Arctic Ocean circulation in an idealized numerical model
Sugimura, Peter Joseph
MetadataShow full item record
The mid-to-deep Arctic Ocean is generally characterized by a cyclonic circulation, contained along shelves and ridges. Here we analyze the general Arctic circulation using an idealized numerical model consisting of a circular basin with two channels acting as inflow and outflow. We analyze the circulation (direction, strength and sensitivity) for wind forcing with and without bathymetry (ridges), and with and without stratification. We find that the circulation is modified drastically by both bathymetry and wind direction, where an altered wind field can change both the direction of the horizontal basin circulation as well as the strength of the inflow and outflow. The idealized circulations imply that the Arctic circulation, and the associated export of freshwater, can easily switch states in a changing climate.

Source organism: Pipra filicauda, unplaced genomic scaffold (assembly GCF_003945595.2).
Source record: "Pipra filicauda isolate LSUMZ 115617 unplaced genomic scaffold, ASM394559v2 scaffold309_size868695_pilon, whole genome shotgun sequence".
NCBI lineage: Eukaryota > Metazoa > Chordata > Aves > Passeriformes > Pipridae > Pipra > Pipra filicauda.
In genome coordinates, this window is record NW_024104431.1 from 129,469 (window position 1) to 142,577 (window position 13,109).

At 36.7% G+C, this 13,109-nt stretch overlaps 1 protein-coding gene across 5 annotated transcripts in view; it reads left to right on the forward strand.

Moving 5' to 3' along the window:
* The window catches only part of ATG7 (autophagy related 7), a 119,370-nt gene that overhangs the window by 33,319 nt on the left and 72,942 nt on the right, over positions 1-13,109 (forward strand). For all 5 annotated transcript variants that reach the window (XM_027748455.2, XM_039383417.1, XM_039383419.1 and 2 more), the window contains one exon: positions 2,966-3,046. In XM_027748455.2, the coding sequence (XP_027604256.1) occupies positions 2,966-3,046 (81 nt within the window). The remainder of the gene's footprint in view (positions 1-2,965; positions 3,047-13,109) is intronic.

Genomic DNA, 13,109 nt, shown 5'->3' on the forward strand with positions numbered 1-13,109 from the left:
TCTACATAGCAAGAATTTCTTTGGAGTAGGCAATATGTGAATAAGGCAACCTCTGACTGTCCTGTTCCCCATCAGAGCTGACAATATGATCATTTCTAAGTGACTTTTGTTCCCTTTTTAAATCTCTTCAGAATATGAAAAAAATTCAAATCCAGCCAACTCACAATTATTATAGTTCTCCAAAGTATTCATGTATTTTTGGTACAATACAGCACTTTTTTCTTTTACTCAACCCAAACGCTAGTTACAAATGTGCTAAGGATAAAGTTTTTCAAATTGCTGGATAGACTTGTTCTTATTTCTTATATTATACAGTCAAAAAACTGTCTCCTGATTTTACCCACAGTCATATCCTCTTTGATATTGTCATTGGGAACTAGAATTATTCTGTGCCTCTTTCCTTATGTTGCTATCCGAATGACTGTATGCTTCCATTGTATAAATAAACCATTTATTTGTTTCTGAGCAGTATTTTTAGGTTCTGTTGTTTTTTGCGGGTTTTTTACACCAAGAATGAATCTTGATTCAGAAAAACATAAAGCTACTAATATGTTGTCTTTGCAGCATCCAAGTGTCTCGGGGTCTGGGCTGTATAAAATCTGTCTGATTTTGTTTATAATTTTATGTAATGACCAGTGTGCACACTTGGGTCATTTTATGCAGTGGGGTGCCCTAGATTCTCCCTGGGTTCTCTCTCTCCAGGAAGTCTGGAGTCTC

Submitted in partial fulfillment of the requirements for the degree of Master of Science at the Massachusetts Institute of Technology and the Woods Hole Oceanographic Institution September 2008
Showing items related by title, author, creator and subject.
Chechelnitsky, Michael Y. (Massachusetts Institute of Technology and Woods Hole Oceanographic Institution, 1999-06)Data assimilation methods, such as the Kalman filter, are routinely used in oceanography. The statistics of the model and measurement errors need to be specified a priori. In this study we address the problem of estimating ...
Macdonald, Alison M. (Massachusetts Institute of Technology and Woods Hole Oceanographic Institution, 1995-08)Data from fifteen globally distributed, modern, high resolution, hydrographic oceanic transects are combined in an inverse calculation using large scale box models. The models provide estimates of the global meridional ...
Schmitz, William J. (Woods Hole Oceanographic Institution, 1996-06)This is the first volume of a "final report" that summarizes, often in a speculative vein, what I have learned over the past 35 years or so about large-scale, low-frequency ocean currents, primarily with support from the ...